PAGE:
The change that has been made is a clear sign that, just as the smoke screen blown out by Hugh Nibley after the discovery of the Joseph Smith papyri was nothing but damage control, a rear-guard action, likewise the flurry of "it doesn't necessarily mean that" papers thrown out by LDS apologists have simply given the church some plausible excuses while they try to find another path to follow.
Now, before we get too excited, let's realize something: the introduction is still making historical claims that have no foundation whatsoever. And, if one is cynical (as I tend to be), this could be little more than a signal of the new apologetic: that the BoM story is so small, so minor, that it did indeed take place in a very small area, and hence the offspring of the Lamanites would be a very small minority percentage of the actual heritage of the modern native Americans, hence, would be next to undetectable in the gene pool. The approach to the major problems with Smith's supposed revelations in the past have been handled in similar fashion, with the hopes that the apologetic excuses are enough to keep the bleeding, membership wise, to a minimum. This kind of argument, which again seeks to minimize the prophetic claims of Smith and hence offer a smaller "target," would fit into Salt Lake's consistent paradigm. So while this change may well indicate that some of the leadership is leaning toward a less strident view of Smith's claims to prophethood, we can not at yet know for sure.
Which leads me to speculate: what if future generations of Mormons adopt the "Smith wrote a nice book of parables for us called the Book of Mormon" paradigm? Could Mormonism survive such a transition? I normally try to avoid such theoretical speculation, but in today's situation, it is hard not to ponder the possibilities. It is well known that Mormonism's growth has "gone soft." The numbers indicate little more than "natural growth," not the massive explosion seen in the 1970s and 80s. Mormonism has lost its way, and it cannot get traction in post-modern Western culture. On the one hand, this may be due to Mormonism trying to follow in the "don't offend anyone, just share your story" mold. The Mormonism of old was bold and clear in its claim to be the "One True Church," and that is attractive to many. Surely the reasons for the change in its growth rate are many and complex. But one thing is for sure: the hard core of Mormonism in central and southern Utah is not ready to turn Smith into a religious fiction writer. The farther Salt Lake slides toward that viewpoint, the more growth you will see in the "fundamentalist cults" (as Salt Lake sees them) in Utah, Idaho, and Arizona. At the same time, Mormonism's over-seas numbers reflect a wide range of challenges to the religion as well. How they will handle the continuing secularization of the West, coupled with the challenge of Islam all over the world (Mormonism, as a religion, simply doesn't have the depth of theology and tradition to survive long in dhimmi status under Islam), is anybody's guess.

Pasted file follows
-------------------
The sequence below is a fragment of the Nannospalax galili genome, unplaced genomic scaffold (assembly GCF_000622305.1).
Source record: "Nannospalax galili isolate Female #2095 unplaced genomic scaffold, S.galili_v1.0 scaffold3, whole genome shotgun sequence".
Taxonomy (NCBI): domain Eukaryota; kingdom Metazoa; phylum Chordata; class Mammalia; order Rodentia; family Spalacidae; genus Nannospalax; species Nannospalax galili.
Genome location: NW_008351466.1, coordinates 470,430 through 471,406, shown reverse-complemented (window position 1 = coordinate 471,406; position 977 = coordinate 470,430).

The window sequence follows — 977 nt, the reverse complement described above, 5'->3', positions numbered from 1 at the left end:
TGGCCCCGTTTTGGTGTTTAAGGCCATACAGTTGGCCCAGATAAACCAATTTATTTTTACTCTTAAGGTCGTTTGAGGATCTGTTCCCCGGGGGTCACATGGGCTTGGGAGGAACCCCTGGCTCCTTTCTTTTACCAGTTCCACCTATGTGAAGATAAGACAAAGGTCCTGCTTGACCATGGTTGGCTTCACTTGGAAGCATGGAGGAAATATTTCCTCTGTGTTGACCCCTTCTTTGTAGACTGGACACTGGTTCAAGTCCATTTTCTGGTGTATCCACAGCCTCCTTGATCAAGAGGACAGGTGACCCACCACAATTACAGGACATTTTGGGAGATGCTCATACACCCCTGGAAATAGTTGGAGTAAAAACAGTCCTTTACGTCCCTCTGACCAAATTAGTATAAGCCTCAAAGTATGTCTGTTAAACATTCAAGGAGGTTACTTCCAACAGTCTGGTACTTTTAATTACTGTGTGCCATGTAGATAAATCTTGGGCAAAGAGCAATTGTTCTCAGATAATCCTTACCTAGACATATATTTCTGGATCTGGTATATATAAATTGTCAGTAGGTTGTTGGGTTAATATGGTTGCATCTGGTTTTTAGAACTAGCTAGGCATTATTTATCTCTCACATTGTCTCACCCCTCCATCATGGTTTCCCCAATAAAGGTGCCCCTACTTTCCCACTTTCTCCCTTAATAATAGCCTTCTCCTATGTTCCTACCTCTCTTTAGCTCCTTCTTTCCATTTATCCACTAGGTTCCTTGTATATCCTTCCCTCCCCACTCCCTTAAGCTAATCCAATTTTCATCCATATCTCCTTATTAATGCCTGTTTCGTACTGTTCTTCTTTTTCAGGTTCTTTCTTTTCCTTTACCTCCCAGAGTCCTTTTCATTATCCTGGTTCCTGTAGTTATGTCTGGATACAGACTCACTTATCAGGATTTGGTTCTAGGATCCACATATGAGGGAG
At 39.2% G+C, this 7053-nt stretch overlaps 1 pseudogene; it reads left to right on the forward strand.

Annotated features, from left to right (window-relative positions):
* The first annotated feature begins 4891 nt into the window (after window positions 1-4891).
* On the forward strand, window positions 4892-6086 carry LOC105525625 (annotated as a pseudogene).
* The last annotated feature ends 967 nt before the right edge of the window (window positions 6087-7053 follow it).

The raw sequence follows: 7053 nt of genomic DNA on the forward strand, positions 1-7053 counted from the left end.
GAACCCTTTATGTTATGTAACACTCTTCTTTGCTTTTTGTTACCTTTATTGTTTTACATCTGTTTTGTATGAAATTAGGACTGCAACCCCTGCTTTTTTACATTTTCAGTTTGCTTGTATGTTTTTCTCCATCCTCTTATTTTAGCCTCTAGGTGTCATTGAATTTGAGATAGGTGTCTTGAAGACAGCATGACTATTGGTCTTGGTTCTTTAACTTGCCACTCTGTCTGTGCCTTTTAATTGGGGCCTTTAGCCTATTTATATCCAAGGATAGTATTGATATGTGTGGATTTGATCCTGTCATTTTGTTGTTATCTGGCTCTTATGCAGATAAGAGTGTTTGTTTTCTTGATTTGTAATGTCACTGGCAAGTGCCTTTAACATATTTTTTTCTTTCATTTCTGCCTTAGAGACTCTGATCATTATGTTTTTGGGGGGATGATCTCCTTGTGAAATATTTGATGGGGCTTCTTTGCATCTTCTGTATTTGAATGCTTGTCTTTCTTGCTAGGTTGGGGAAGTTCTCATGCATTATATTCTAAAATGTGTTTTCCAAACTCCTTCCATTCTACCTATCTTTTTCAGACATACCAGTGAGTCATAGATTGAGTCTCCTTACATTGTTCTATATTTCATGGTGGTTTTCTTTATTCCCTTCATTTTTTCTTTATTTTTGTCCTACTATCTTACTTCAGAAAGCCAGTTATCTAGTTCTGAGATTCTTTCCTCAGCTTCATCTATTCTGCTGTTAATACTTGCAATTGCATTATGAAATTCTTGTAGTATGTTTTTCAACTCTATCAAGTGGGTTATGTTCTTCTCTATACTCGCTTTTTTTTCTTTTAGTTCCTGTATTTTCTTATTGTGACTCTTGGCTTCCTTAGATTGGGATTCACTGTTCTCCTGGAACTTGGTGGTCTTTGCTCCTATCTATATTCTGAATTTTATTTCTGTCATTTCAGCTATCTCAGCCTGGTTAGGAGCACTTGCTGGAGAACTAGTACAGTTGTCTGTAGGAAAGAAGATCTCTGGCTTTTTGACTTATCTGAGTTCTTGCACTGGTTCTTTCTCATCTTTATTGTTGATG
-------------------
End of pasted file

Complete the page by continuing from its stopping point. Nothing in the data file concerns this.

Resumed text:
So this change is certainly to be noted, especially if more changes of a similar nature begin appearing under the auspices of the leadership of the religion. Keep your eyes open, and continue to pray for opportunities to share the life-giving gospel of Christ with Mormons you may meet. Remember, even when religions undergo major changes, most of those who become disillusioned and leave do not end up in Christ-honoring churches. I have met many LDS now who have left the faith and are now skeptical about any religion at all. Pray that God will bring honor and glory to Himself by revealing His truth to those in the LDS faith, bringing them to faith in the one true and eternal God.